Felder v. JohnsonAnnotate this Case
273 S.C. 479 (1979)
257 S.E.2d 714
Lucius FELDER, Respondent, v. Mary P. JOHNSON, Appellant.
Supreme Court of South Carolina.
August 2, 1979.
*480 J. Reese Daniel, Columbia, for appellant.
A.S. Bahnmuller and David W. Goldman, of Bryan, Bahnmuller, King, Goldman & McElveen, Sumter for respondent.
August 2, 1979.
LEWIS, Chief Justice.
Plaintiff (respondent) brought this action to recover damages sustained when the motorcycle he was operating collided with the automobile of defendant (appellant) at the intersection of two highways in Sumter County, where traffic *481 was controlled by automatic traffic signals. This appeal is from a verdict rendered for respondent in the amount of $50,000, after the trial judge directed a verdict in respondent's favor on the issue of liability. We affirm.
Appellant first contends that the trial judge erred in directing a verdict in respondent's favor on the issue of liability. It was undisputed that the accident occurred in daylight; and that at the time of the collision respondent was travelling on his motorcycle through the intersection under a green light and appellant entered the intersection in her automobile against a red light. The trial judge properly held that there were no facts which would relieve appellant of liability for the consequences of her negligent act in entering the intersection against the red light in violation of the statute law. The decision in Odom v. Steigerwald, 260 S.C. 422, 196 S.E. (2d) 635 involved similar facts and sustains the present ruling of the trial judge.
The next question involves the effect of the answer of the trial judge to a question from the jury with reference to insurance. In the course of its deliberations, the jury returned to the courtroom and inquired whether appellant's insurance company or appellant was being sued. The trial judge informed the jury that "the plaintiff is suing the defendant. That's all I can tell you." The jury then returned to their room and subsequently reached a verdict.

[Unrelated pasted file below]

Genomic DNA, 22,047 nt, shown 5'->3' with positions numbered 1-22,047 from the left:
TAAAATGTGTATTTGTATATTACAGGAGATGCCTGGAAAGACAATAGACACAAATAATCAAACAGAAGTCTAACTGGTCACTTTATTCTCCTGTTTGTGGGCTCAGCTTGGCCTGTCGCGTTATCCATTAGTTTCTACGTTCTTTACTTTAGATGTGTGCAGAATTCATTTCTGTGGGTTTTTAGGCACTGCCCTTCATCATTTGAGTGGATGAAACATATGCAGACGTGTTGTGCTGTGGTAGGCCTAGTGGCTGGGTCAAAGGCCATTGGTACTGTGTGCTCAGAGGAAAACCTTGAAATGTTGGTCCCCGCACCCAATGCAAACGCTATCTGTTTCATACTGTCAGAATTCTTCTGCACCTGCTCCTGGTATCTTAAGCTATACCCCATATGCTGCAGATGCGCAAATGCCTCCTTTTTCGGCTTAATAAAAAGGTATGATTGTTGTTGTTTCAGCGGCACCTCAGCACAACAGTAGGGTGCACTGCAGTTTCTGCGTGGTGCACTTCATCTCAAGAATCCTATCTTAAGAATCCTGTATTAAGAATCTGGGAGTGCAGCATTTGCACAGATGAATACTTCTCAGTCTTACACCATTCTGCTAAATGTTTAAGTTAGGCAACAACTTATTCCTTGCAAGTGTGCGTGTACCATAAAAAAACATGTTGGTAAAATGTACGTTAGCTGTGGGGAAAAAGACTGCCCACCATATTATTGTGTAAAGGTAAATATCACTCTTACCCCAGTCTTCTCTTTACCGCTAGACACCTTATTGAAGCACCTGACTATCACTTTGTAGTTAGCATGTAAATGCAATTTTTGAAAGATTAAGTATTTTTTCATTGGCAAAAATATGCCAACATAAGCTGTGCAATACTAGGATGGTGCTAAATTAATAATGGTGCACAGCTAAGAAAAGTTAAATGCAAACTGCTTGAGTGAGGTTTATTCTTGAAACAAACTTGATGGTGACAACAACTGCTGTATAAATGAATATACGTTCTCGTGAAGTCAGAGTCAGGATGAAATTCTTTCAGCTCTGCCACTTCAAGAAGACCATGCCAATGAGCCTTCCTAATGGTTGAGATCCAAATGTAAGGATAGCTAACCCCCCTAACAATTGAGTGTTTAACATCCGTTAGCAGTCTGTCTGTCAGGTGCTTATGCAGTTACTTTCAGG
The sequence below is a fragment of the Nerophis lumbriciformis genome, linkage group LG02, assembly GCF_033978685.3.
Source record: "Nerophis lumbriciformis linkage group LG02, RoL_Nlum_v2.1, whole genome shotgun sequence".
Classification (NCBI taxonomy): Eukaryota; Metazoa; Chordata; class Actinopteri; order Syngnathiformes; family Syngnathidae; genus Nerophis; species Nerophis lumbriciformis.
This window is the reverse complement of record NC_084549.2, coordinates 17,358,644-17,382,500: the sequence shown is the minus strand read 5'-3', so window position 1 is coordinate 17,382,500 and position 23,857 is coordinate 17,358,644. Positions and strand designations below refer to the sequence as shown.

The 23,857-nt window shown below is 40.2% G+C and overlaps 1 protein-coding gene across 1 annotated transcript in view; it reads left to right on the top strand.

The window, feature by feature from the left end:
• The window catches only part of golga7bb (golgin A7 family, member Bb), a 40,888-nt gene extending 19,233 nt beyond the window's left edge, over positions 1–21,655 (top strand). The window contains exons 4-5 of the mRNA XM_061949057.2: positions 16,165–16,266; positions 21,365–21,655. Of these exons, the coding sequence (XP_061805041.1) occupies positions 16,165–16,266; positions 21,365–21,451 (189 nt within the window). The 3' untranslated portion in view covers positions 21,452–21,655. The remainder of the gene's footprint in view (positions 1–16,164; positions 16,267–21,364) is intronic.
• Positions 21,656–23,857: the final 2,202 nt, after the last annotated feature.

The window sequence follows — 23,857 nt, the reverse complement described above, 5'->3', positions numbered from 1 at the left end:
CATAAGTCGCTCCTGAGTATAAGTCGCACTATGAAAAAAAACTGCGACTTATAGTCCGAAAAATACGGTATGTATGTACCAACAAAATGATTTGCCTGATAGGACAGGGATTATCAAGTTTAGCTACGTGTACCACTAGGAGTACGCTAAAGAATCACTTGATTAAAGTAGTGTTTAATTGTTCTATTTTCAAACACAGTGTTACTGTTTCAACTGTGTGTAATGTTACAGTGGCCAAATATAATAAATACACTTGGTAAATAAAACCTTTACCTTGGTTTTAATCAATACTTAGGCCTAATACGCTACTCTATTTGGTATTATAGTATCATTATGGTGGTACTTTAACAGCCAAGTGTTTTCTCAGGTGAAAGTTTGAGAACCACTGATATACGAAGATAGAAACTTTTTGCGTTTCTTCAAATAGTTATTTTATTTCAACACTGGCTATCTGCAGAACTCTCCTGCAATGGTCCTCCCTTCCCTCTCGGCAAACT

Appellant argues that the trial judge should have been more specific and should have told the jury that appellant and respondent were the only parties to the action. It is contended that the failure to give more specific instructions led to the implication that there was "an insurance company lurking in the shadows." We think the answer given by the trial judge adequately and properly answered the inquiry of the jury and we find no prejudice.
The final question involves objection to the argument made by respondent's counsel to the jury concerning the *482 amount of future damages to be awarded for respondent's permanent injuries. It is argued that respondent's attorney impermissibly suggested to the jury a per annum figure to apply in determining the amount to be awarded for future damages.
We held in Harper v. Bolton, 239 S.C. 541, 124 S.E. (2d) 54, that an attorney may not in argument to the jury give his own opinion as to the per diem value which the jury should award for damages which are unliquidated and indeterminate in character. We subsequently held, however, in Edwards v. Lawton, 244 S.C. 276, 136 S.E. (2d) 708, that it was not error for an attorney in argument to use for illustrative purposes a per diem formula for assessment of such damage, where it was made clear that the amount to be awarded was left to the judgment of the jury.
The specific argument here in question is as follows:
... Now that's worth something, folks. Now for me to tell you what that is worth, would perhaps be presumptuous on my part. I don't know what to put down as the amount of money that that should be. It's hard for me to say. It's hard for me to say how much money you should give him for the future pain and discomfort. It's hard for me to say how much you should give him because he won't be able to play ball or any of those other things that a man with two solid legs can do for the rest of his life that he will not be able to do. But it's worth something. You've got to put something down there for pain and suffering. Our medicals? $21,000.00 plus. Loss of wages to date and what it's going to take him to recover: $11,000.00. Loss of wages in the future: $88,000.00 $16,000.00 for just not having a leg and not being able to do the things that people can do who have two good legs for the rest of his life of 39 years, and. ...
The foregoing argument did not contain the vice condemned in Harper v. Bolton, supra, and no prejudice is shown for the language used in this case. Respondent's *483 leg was served from his body in the collision and his complaint sought recovery of the sum of $75,000. Respondent's counsel in argument suggested that the amount of the damages sustained was $120,000.00. The jury apparently rejected the questioned argument of counsel and assessed the damages at $50,000.00. We find no error.
Judgment is affirmed.
LITTLEJOHN, NESS, RHODES and GREGORY, JJ., concur.